Callos a la Madrilena

DSCF7064 (640x513)Breakfast was a huge part of my growing-up years.  If the ‘Cosby Show’ was a special evening event for everybody, eating and having an egg paired with freshly brewed coffee (it was still relatively new to me) and longganisa was a matrimonial celebration. However, there were mornings that really didn’t flash that picture perfect plate on the table.  Canned corned beef and sometimes, sardines were the only  easy, ready-to-prepare meals available in the cupboard.  I  enjoyed those too together with the boundless and endless variety of dried fish and ‘dilis,’ also only available in Southeast Asia,  but at worst, pork and beans would be served. When that happens, I’d be hoping I’d find the pork in all those beans, and when I do it was usually just a dime size cut of a pork belly. That became a butt-of-a -joke in school and at home as advertisements flooded the TV for that particular brand. Well, after all those years, I just realized it was really joke. It should have been renamed as ‘Beans in Tomato Sauce’, or ‘Beans in a Can.’  It became a definite challenge to many to spread all the beans on the plate and find the ‘pork,’ and as a play, only find  a couple in the game.  I pity those with poor eye sight at a young age who had a difficult time finding the pork.  Anyway, whoever had two or more was the winner.  Most times, I’d find one stuck at the bottom of the can; clinging in all those fat that crystallized in time and whatever other ingredients mixed with it that made it so stickily delicious.  Today, I serve beans (still in cans) with Franks. I just discovered that Franks & Beans were special for many Baby Boomers at this side of the world as it was to my childhood years in Manila.

Filipinos don’t exactly have the inclination towards eating beans as much as South Americans do. Eating excessively fatty pork though is more appropriate and fitting to their diet and palate (as to many Spanish influenced colonies) despite its hazardous impact to health.  Callos is similar to Pork & Beans, but with all the fat and cartilage from the pig’s feet and tripe more than the beans, and the beans an optional ingredient; an exact and definite opposite of the Pork & Beans many Filipino kids learned to love and grew up with.  Moreover, based on pure observation,  many Filipinos tend to eat Callos as part of their mains with rice, and with deadly ingredients as such, it should be eaten cautiously or even sparingly. I clearly recall Callos for dinner too and I really didn’t realize it was Callos until the household help told me. I felt  it was Menudo again for the third straight night  (glad it was not adobo) so that I’d eat my supper. I treat Callos similar to Tapas; served in small plates with wine or a glass of beer.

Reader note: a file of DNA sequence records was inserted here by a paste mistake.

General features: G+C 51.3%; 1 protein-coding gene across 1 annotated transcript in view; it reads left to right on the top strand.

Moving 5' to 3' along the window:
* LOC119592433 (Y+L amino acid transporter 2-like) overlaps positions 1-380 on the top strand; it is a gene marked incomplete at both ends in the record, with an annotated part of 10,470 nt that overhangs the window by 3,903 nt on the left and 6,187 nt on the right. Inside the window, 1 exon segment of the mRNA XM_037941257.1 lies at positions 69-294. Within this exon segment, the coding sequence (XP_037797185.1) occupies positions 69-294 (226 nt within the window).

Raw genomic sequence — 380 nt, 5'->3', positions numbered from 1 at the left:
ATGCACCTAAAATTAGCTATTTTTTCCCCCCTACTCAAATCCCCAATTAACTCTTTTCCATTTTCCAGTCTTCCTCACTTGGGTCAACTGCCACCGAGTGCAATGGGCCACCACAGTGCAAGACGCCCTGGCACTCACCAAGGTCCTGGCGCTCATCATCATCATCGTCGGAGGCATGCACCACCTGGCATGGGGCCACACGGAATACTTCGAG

This is my interpretation of Callos a la Madrilena. I still have that urge and that drive to return to Spain and to Europe in general and hopefully make it in an annual event, and cooking something familiar to take me there temporarily makes me a happy man. I know that won’t happen until later; much later.

Ingredients:

  • Pig’s feet
  • Honeycomb Beef Tripe
  • Spanish Chorizo, diced
  • Garlic, diced
  • Spanish onions, chopped
  • Crushed Tomatoes
  • Roma Tomatoes, chopped
  • Pinto Beans (Optional)
  • Pimenton Picante or Spanish Paprika
  • Saffron Threads or Saffron Powder
  • Ground Blackpeppercorns
  • Sea Salt

Boil the pig’s feet and honeycomb tripe until tender.  Set aside and let cool. Chop the pig’s feet into half and remove the skin and cartilage. Chop the tripe in bite size pieces.